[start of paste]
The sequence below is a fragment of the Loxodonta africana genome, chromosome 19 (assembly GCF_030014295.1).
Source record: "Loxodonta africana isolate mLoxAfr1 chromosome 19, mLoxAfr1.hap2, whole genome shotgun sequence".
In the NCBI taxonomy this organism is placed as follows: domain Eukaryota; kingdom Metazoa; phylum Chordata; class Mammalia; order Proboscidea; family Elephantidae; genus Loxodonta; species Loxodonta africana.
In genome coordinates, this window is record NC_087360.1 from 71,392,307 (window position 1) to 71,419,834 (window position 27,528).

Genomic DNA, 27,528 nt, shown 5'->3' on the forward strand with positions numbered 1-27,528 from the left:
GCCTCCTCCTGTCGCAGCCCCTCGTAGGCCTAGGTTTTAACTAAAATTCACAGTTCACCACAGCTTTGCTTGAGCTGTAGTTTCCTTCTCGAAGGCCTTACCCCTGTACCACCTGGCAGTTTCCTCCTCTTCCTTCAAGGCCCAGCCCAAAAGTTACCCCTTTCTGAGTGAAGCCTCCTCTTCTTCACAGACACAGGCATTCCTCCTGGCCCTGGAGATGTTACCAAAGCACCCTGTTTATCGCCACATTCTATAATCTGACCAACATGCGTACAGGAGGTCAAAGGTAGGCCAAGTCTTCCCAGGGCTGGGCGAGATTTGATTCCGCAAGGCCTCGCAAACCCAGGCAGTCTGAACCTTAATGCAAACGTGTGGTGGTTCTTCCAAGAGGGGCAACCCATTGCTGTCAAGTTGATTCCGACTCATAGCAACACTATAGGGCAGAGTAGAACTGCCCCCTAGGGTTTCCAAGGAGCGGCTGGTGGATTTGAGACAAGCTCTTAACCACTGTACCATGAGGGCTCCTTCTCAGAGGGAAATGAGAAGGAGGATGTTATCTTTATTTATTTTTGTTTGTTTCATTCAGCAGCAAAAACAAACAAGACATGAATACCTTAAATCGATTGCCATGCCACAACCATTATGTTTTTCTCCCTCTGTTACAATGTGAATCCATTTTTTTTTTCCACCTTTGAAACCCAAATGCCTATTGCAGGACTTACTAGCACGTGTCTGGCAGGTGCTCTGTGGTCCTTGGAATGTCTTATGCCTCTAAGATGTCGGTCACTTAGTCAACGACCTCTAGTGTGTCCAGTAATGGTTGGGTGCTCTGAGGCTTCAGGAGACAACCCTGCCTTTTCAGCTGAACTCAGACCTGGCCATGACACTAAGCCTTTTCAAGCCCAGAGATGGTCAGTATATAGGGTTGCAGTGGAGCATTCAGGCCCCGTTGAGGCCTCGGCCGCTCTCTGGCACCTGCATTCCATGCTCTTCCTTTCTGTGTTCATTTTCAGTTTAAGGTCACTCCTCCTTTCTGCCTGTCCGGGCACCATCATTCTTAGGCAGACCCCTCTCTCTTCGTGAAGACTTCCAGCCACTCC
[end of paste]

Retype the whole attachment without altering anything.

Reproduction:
The sequence below is a fragment of the Loxodonta africana genome, chromosome 19 (assembly GCF_030014295.1).
Source record: "Loxodonta africana isolate mLoxAfr1 chromosome 19, mLoxAfr1.hap2, whole genome shotgun sequence".
In the NCBI taxonomy this organism is placed as follows: domain Eukaryota; kingdom Metazoa; phylum Chordata; class Mammalia; order Proboscidea; family Elephantidae; genus Loxodonta; species Loxodonta africana.
In genome coordinates, this window is record NC_087360.1 from 71,392,307 (window position 1) to 71,419,834 (window position 27,528).

Genomic DNA, 27,528 nt, shown 5'->3' on the forward strand with positions numbered 1-27,528 from the left:
GCCTCCTCCTGTCGCAGCCCCTCGTAGGCCTAGGTTTTAACTAAAATTCACAGTTCACCACAGCTTTGCTTGAGCTGTAGTTTCCTTCTCGAAGGCCTTACCCCTGTACCACCTGGCAGTTTCCTCCTCTTCCTTCAAGGCCCAGCCCAAAAGTTACCCCTTTCTGAGTGAAGCCTCCTCTTCTTCACAGACACAGGCATTCCTCCTGGCCCTGGAGATGTTACCAAAGCACCCTGTTTATCGCCACATTCTATAATCTGACCAACATGCGTACAGGAGGTCAAAGGTAGGCCAAGTCTTCCCAGGGCTGGGCGAGATTTGATTCCGCAAGGCCTCGCAAACCCAGGCAGTCTGAACCTTAATGCAAACGTGTGGTGGTTCTTCCAAGAGGGGCAACCCATTGCTGTCAAGTTGATTCCGACTCATAGCAACACTATAGGGCAGAGTAGAACTGCCCCCTAGGGTTTCCAAGGAGCGGCTGGTGGATTTGAGACAAGCTCTTAACCACTGTACCATGAGGGCTCCTTCTCAGAGGGAAATGAGAAGGAGGATGTTATCTTTATTTATTTTTGTTTGTTTCATTCAGCAGCAAAAACAAACAAGACATGAATACCTTAAATCGATTGCCATGCCACAACCATTATGTTTTTCTCCCTCTGTTACAATGTGAATCCATTTTTTTTTTCCACCTTTGAAACCCAAATGCCTATTGCAGGACTTACTAGCACGTGTCTGGCAGGTGCTCTGTGGTCCTTGGAATGTCTTATGCCTCTAAGATGTCGGTCACTTAGTCAACGACCTCTAGTGTGTCCAGTAATGGTTGGGTGCTCTGAGGCTTCAGGAGACAACCCTGCCTTTTCAGCTGAACTCAGACCTGGCCATGACACTAAGCCTTTTCAAGCCCAGAGATGGTCAGTATATAGGGTTGCAGTGGAGCATTCAGGCCCCGTTGAGGCCTCGGCCGCTCTCTGGCACCTGCATTCCATGCTCTTCCTTTCTGTGTTCATTTTCAGTTTAAGGTCACTCCTCCTTTCTGCCTGTCCGGGCACCATCATTCTTAGGCAGACCCCTCTCTCTTCGTGAAGACTTCCAGCCACTCC